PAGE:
Scarce supply: Steamboat facing shortage in housing inventory |

Scarce supply: Steamboat facing shortage in housing inventory

Tom Ross

A new home on Gilpin Street is in the midst of construction in Fairview.
A new home on Gilpin Street was in the midst of construction in

Is there any relief in sight?

With successful Colorado affordable housing developers Brynn Grey struggling to get approval for their plans to develop in the city of Steamboat Springs' western Urban Growth Boundary, a major concern is the answer to the question, “When and where will Steamboat’s next attainable residential subdivision be built?”

There is a significant handful of viable options, some preparing to move forward, and others in a position to come off the sidelines.

In news that broke Jan. 18, Yampa Valley Electric Association sold the Overlook Park subdivision, just within the city’s western limits, to a limited liability company registered to a Steamboat Springs man, Bob Zibell, for $3,282,500. The site was previously approved for 140 home lots.

Senior city planner Bob Keenan confirmed that Overlook Park still has a viable, vested development permit that would allow a developer to complete infrastructure and develop building lots.

Steamboat Today also reported in December 2017 that a limited liability company with a registered address in Dallas, Texas, had purchased the remaining 26 lots in the first phase of the new Sunlight subdivision. Construction crews were installing roof trusses on the first spec home (not part of the recent lot purchase) in Sunlight in the third week of January.

A recent magazine advertisement, promoting the neighborhood, describes it as a partnership between JSM Builders and Accelerant Group and indicates there will be homes ranging from 1,500 to 2,200 square feet with prices ranging from $500,000 to $750,000.

When approached for an interview, JSM Builders principal Jeremy MacGray said through an intermediary that he wasn’t prepared to talk about the partnership’s plans.

MacGray is also involved in the newly approved Urban Street neighborhood off of lower Walton Creek Road, across Owl Hoot Trail from Casey’s Pond Senior Living. Urban Street was approved late in 2017 to develop 86 housing units comprising a mix of condos, row houses, duplexes and triplexes.

Another possibility is the revival of an existing city of Steamboat Springs development permit, granted in 2016, to develop 180 condominiums in 11 four-story buildings at Steamboat Crossings South on the west side of U.S.  Highway 40 south of Pine Grove Road and south of the new Steamboat Emergency Center. Keenan verified that the development permit for that project is also vested.

STEAMBOAT SPRINGS — 2018 isn’t even a month old and already there are signs the Steamboat Springs housing market could be constrained by a severe shortage of inventory — there just aren’t many homes for sale as the new year begins.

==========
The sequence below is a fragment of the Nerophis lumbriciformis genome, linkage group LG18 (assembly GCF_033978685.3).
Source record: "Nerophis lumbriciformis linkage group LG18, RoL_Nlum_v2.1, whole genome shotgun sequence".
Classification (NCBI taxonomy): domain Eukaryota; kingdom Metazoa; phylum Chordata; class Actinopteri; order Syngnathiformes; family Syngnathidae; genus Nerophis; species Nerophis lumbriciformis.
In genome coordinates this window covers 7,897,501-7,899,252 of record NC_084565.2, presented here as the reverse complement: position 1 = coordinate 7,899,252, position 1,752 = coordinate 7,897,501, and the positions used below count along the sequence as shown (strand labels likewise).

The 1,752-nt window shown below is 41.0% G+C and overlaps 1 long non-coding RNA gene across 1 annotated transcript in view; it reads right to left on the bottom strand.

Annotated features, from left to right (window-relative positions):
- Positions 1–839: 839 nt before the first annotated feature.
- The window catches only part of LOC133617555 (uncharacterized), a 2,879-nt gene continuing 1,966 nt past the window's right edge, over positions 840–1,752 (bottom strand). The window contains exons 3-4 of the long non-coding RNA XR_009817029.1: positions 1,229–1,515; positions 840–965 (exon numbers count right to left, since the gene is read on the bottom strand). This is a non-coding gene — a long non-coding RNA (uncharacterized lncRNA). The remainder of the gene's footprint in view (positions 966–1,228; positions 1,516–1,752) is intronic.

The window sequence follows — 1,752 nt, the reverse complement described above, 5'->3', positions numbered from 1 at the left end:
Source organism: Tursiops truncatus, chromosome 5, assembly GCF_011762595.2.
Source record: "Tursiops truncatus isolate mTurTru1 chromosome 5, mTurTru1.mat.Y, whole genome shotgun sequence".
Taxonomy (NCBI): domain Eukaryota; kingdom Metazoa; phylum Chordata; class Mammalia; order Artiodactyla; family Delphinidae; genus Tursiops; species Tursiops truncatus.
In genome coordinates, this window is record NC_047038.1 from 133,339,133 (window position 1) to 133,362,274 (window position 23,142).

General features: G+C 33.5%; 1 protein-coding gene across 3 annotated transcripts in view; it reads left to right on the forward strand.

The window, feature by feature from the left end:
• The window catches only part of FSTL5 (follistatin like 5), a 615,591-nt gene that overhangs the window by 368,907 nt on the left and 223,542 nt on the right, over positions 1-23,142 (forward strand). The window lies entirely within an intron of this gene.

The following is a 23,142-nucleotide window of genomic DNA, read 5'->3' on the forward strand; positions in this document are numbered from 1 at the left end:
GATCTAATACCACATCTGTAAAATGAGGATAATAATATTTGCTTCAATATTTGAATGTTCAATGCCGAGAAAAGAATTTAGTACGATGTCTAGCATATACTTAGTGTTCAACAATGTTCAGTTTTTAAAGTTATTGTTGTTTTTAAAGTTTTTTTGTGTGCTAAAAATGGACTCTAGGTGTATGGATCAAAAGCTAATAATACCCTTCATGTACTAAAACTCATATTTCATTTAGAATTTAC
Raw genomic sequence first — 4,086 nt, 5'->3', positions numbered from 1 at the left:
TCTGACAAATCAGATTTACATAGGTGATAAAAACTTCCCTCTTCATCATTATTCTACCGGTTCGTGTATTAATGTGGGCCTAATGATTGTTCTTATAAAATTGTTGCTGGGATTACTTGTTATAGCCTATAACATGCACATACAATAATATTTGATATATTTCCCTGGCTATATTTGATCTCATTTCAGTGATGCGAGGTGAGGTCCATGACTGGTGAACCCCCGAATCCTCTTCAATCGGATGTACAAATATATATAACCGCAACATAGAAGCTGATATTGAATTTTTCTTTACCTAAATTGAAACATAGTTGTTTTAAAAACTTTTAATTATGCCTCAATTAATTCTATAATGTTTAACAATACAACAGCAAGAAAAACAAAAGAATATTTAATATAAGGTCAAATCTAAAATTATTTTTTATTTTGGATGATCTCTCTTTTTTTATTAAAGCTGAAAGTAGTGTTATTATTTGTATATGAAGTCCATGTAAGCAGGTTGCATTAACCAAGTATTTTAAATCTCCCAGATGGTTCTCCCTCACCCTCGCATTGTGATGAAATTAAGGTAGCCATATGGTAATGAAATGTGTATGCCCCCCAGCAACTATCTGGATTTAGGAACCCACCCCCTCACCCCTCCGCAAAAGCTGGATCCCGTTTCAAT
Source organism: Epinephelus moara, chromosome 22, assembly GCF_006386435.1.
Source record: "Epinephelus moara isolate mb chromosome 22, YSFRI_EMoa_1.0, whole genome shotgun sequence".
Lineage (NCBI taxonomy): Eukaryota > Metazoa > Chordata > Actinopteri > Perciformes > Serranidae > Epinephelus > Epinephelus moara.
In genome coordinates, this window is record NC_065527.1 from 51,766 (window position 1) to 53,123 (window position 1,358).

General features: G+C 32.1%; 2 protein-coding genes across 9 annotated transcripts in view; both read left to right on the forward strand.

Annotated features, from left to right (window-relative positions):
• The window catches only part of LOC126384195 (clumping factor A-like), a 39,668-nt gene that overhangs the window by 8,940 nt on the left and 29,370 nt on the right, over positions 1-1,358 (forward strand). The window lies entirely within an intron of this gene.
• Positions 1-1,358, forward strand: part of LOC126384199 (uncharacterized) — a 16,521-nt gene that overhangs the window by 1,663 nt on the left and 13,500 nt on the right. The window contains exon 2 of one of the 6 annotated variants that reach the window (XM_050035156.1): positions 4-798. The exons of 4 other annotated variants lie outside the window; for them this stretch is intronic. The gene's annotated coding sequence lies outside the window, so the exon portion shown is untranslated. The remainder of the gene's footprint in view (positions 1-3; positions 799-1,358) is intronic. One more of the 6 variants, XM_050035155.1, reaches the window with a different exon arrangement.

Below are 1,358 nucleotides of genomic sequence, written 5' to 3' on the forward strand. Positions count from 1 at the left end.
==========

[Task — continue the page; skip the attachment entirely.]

The shortage of supply is especially acute for single-family homes in price ranges that are considered to be attainable for working families.

“Right now, we have one single-family home listed in Steamboat for under $500,000, and we have a total of 17 listed under a million,” Realtor Doug Labor of Steamboat Sotheby’s International Realty said. “It’s the meat of the bell curve; it represents over half of all single-family home sales. That’s the (price range in) highest demand.”

Labor’s demand study of the Steamboat market actually expands outside the city limits to include the Western subdivisions of Heritage Park, Steamboat II and Silver Spur. He also includes the South Valley and Strawberry Park, with the intention of approximating the boundaries of the Steamboat Springs School District.

“I’ve always thought of it this way because the Steamboat School District is so important in our market,” Labor said.

He went as far as saying that home buyers’ focus on being within the school district has hurt property values in other neighborhoods.

Labor has been calculating these statistics for many years, and to put the current supply of single-family home listings in perspective, he points out that the Steamboat market recorded 110 single-family sales priced between $500,000 and $1 million in all of 2017. Based on that figure, he estimates the current listings represent a two-month supply.

Colorado Group Realty CEO Steve Goldman said this week that the national listing supply is currently estimated to be four months, and when one looks beyond Steamboat to the greater Routt County market, the supply is “hovering around four months.”

Time to play catch-up

Goldman agrees that housing supply is tight. As recently as December 2016, he said, listings represented a seven-month supply, and in December 2015, listings represented a 10-month supply.

“Until there’s some big development that hits the market quickly — and that doesn’t appear to be on the horizon — it’s going to be hard for supply to catch up with demand at the rate we’re building today,” Goldman said.